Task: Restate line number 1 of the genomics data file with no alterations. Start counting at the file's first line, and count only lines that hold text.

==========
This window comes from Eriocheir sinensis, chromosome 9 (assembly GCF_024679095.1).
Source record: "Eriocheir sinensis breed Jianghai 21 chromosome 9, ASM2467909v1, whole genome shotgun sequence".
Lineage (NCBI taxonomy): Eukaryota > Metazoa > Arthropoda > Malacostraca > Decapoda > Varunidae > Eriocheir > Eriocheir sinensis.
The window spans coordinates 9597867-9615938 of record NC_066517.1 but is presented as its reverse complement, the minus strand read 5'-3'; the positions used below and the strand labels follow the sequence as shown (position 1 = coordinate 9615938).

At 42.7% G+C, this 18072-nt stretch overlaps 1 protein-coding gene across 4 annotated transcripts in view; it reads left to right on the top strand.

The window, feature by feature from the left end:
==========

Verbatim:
This window comes from Eriocheir sinensis, chromosome 9 (assembly GCF_024679095.1).